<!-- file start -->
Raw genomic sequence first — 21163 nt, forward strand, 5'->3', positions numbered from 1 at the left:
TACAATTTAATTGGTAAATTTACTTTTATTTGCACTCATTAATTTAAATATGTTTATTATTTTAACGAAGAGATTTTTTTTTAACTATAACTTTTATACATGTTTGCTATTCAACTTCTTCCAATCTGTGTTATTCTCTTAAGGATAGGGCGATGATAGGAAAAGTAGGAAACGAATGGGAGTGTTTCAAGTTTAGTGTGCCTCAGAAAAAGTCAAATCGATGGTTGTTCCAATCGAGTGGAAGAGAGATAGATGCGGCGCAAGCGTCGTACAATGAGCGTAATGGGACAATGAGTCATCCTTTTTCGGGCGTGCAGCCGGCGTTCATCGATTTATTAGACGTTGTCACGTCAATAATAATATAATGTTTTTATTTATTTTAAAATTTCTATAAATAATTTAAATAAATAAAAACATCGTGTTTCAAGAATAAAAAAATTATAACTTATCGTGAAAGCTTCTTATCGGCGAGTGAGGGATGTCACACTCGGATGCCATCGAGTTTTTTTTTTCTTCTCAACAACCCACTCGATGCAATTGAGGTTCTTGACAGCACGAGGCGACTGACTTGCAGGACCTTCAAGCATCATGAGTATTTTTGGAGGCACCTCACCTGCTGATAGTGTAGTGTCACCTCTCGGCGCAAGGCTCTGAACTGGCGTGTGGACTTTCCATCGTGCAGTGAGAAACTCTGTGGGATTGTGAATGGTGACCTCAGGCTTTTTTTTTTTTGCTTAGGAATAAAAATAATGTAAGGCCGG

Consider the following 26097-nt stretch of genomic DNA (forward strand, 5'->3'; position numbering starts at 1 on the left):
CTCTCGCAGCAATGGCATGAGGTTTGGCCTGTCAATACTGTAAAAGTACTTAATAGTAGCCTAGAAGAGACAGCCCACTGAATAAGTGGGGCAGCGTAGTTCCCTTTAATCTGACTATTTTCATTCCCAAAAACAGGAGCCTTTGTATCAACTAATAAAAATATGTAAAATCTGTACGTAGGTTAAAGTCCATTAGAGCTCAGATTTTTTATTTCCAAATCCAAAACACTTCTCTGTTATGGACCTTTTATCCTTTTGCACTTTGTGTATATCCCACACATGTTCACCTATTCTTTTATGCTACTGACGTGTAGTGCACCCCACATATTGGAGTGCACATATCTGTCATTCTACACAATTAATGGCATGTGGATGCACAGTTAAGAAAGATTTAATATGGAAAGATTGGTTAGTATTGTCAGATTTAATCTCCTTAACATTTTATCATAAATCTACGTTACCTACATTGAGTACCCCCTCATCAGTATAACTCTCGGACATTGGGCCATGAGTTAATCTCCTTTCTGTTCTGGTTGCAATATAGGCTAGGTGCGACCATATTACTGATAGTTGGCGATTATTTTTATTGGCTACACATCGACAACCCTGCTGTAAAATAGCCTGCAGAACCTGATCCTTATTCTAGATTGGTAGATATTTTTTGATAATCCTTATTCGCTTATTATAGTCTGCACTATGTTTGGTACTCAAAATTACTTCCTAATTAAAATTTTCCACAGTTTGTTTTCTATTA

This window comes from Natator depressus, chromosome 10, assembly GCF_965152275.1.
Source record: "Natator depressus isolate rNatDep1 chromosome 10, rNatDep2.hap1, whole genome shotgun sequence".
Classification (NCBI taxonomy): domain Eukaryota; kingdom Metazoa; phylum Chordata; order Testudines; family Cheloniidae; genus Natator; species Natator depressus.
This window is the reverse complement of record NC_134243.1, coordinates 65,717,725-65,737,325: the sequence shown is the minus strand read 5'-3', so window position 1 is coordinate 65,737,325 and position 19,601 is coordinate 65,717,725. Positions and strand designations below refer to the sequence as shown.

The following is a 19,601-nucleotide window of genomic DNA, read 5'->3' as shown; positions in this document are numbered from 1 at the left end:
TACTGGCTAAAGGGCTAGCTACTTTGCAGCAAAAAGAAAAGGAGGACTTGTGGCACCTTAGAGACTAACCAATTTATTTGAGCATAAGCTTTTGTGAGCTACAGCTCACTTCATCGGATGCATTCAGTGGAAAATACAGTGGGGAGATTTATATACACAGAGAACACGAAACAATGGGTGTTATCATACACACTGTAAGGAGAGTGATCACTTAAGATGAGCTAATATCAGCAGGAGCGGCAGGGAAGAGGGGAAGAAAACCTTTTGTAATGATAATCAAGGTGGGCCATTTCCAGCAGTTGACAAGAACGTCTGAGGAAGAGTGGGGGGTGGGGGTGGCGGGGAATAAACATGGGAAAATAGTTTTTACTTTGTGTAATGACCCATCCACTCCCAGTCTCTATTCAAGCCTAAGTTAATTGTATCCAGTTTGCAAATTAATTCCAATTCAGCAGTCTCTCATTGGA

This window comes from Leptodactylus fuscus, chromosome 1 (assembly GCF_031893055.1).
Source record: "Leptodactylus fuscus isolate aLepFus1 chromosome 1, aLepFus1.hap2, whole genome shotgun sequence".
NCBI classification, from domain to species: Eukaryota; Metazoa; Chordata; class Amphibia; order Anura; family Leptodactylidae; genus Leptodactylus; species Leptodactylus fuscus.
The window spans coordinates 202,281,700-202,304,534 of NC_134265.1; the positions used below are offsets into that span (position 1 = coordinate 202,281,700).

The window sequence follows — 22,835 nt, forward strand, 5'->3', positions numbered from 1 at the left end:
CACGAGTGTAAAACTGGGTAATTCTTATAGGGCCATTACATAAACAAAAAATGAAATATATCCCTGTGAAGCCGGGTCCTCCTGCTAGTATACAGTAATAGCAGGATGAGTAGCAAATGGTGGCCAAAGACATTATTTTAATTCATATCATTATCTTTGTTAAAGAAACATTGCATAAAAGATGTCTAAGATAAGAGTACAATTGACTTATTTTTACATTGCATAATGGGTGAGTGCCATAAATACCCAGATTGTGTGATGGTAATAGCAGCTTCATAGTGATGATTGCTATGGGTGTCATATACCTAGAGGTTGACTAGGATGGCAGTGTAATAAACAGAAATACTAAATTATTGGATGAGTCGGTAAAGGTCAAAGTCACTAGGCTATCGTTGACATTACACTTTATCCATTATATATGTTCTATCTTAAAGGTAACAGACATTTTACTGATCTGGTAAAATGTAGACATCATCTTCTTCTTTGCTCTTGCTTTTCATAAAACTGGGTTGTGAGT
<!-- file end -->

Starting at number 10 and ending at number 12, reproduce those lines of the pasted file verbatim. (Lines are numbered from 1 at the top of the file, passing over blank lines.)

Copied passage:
TACTGGCTAAAGGGCTAGCTACTTTGCAGCAAAAAGAAAAGGAGGACTTGTGGCACCTTAGAGACTAACCAATTTATTTGAGCATAAGCTTTTGTGAGCTACAGCTCACTTCATCGGATGCATTCAGTGGAAAATACAGTGGGGAGATTTATATACACAGAGAACACGAAACAATGGGTGTTATCATACACACTGTAAGGAGAGTGATCACTTAAGATGAGCTAATATCAGCAGGAGCGGCAGGGAAGAGGGGAAGAAAACCTTTTGTAATGATAATCAAGGTGGGCCATTTCCAGCAGTTGACAAGAACGTCTGAGGAAGAGTGGGGGGTGGGGGTGGCGGGGAATAAACATGGGAAAATAGTTTTTACTTTGTGTAATGACCCATCCACTCCCAGTCTCTATTCAAGCCTAAGTTAATTGTATCCAGTTTGCAAATTAATTCCAATTCAGCAGTCTCTCATTGGA

This window comes from Leptodactylus fuscus, chromosome 1 (assembly GCF_031893055.1).
Source record: "Leptodactylus fuscus isolate aLepFus1 chromosome 1, aLepFus1.hap2, whole genome shotgun sequence".